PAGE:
April 28, 2010
This spring I've been enjoying the petite blooms of small bulbs, like the 'Flore Pleno' snowdrop (Galanthus nivalis) above. I didn't plant any full size tulips or daffodils last fall. Instead, I went for small bulbs that produce plenty of color en masse without leaving large, difficult-to-camouflage leaves to die back for months after blooming. Chionodoxa, mini-daffodils, and several types of crocus made the list. I've been so pleased with the results that I'm going to continue the plan for next spring.
Other than the bulbs, my garden is mostly full of emerging leaves. Above is Nepeta '6 Hills Giant', and below is Heuchera 'Green Spice'. The spring coloration of the heuchera leaves is really interesting, and really different from its summer look.
We finally put the shutters and new lights up on the house. We also spread bark, planted a tree and put matching pots on the porch. I love the way bark helps polish up the beds while the plants are still filling in. Below is a picture of what the front looked like when we moved here in 2007.
Now you can see the house in its current state. 'Emerald Blue Cushion' phlox are blooming along the front of the beds. In past weeks I've planted a bunch of 'Big Blue' liriope, 'Abraham Darby' roses (OK, hubby did those), rose colored daisy-type chrysanthemums, 'Giggles' dahlias, violets and lewisia.
I still need to plant some 'Green Tower' boxwoods, 'Pink Double Delight' coneflower, 'Rozanne' geranium, 'Clemantine Blue' columbine, and plenty of annual 'Twinny Peach' snapdragons, 'Victoria' salvia, 'Vintage Pink' petunias, and blue fanflower (scaveola) to fill in while the perennials and shrubs are still small. We also need to pull a lot of weeds - apparently our new dirt came with plenty of weed seeds. But I've been paying my kids to pull weeds so I can enjoy the fun of planting. I always knew there was a good reason for having children!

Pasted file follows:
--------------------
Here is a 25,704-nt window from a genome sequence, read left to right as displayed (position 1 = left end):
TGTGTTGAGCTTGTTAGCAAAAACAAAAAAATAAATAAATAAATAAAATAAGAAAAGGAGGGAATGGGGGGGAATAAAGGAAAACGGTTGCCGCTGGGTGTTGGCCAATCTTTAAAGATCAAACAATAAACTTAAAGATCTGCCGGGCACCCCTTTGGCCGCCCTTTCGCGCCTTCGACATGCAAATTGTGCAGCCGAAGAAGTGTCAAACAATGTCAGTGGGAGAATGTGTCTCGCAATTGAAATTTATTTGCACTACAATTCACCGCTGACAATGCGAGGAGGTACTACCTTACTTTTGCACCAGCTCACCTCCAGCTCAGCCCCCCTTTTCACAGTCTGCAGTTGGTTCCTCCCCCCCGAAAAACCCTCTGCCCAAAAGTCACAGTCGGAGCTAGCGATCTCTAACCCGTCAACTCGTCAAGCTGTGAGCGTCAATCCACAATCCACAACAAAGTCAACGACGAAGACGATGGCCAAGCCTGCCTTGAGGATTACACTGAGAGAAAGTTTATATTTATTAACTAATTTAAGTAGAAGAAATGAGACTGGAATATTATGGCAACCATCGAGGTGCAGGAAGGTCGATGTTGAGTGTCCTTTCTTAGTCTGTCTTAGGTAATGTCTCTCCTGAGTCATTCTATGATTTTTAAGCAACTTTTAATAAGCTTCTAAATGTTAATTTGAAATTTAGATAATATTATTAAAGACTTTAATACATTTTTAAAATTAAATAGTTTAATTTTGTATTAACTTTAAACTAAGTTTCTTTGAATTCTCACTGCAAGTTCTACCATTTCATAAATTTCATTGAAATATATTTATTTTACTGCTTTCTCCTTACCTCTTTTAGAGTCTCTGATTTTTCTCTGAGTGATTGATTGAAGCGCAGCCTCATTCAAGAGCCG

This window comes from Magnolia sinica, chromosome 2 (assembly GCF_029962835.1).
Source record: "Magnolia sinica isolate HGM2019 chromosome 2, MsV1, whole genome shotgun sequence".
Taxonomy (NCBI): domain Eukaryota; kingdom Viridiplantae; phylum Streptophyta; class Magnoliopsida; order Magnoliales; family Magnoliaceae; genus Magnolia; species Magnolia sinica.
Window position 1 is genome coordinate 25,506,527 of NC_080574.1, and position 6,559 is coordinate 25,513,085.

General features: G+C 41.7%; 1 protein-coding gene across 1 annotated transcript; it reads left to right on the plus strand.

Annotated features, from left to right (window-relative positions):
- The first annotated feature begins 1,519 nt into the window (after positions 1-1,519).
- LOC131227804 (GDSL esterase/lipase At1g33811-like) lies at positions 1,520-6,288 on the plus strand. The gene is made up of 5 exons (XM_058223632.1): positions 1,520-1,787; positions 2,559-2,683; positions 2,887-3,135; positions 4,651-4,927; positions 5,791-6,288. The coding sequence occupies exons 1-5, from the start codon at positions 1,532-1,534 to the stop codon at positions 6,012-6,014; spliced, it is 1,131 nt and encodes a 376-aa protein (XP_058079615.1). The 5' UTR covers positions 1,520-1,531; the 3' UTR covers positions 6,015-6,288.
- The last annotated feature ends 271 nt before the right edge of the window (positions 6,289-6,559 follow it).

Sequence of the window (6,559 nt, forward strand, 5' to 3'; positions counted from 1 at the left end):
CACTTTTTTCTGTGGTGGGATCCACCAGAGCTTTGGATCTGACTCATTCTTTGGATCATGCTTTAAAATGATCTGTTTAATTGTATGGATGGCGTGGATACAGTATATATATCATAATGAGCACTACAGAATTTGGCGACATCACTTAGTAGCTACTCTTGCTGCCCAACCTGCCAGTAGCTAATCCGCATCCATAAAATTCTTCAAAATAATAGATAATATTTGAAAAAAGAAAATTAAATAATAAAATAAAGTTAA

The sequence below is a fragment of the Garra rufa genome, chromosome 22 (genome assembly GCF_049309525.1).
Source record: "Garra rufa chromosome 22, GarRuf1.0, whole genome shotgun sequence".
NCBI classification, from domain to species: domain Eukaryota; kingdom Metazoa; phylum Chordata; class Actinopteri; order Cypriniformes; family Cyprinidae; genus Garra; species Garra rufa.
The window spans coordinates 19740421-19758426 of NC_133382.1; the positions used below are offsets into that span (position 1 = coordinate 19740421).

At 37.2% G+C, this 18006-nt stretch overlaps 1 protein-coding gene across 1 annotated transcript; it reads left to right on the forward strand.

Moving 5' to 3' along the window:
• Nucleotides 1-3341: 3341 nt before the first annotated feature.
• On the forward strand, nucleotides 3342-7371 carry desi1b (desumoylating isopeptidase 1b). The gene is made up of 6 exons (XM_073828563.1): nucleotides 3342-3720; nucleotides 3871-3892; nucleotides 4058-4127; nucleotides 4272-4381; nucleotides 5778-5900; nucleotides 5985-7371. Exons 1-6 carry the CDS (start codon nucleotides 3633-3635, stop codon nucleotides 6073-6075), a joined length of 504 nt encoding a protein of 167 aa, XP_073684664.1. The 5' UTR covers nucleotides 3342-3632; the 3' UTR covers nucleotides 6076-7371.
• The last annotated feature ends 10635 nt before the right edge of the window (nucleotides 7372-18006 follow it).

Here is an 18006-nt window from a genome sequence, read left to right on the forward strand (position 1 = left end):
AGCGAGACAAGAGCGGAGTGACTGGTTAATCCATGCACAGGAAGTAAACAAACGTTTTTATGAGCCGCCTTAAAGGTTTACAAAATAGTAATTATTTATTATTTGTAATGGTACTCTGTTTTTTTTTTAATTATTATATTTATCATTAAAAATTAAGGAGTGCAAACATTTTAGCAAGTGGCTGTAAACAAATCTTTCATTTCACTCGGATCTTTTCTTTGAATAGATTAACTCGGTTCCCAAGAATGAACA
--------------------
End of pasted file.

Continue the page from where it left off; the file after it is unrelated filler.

April 13, 2010
This gardener is a committed plant-lover, but I confess to falling head-over-heels for boulders lately (my apologies to Jane Austen for misquoting her in the title - are you a fan, too?). The attraction isn't hard to figure out. In Spokane, most of my favorite plants are fair weather friends. But stones strut their stuff even in the coldest, stormiest weather. That's why I included a dozen boulders (plus all the flagstones) in the new front gardens.
The photo above shows my favorite - a basalt column. It will look better with plants billowing about, but I like it even now. I thanked my husband for buying me a big, pretty rock that I don't have to wear on my finger and that I won't have to worry about losing.
We bought the stones from Sunrise Ridge Rock, a local landscape rock company. My children and I had a grand time discovering the different types of stone at their rock yard. It was like a strange farm, with rows and rows of giant boulders growing instead of crops. We gathered a few bumps and scrapes before deciding to just look at the rock piles instead of trying to climb on them.
After a considerable amount of hemming and hawing, I picked the perfect boulders for our yard. I had brought samples of our stone facing to make sure they blended together. I found basalt with shades of grey, rose, plum, brown and orange.
Above is a shot of some adorable miniature daffodils ('Small Talk') and blue-violet chionodoxa with the stone facing on the house in the background. You can see how well the colors of the stone facing work with the colors of the boulder in the picture below. Bingo - finally a piece of the project that turned out just right.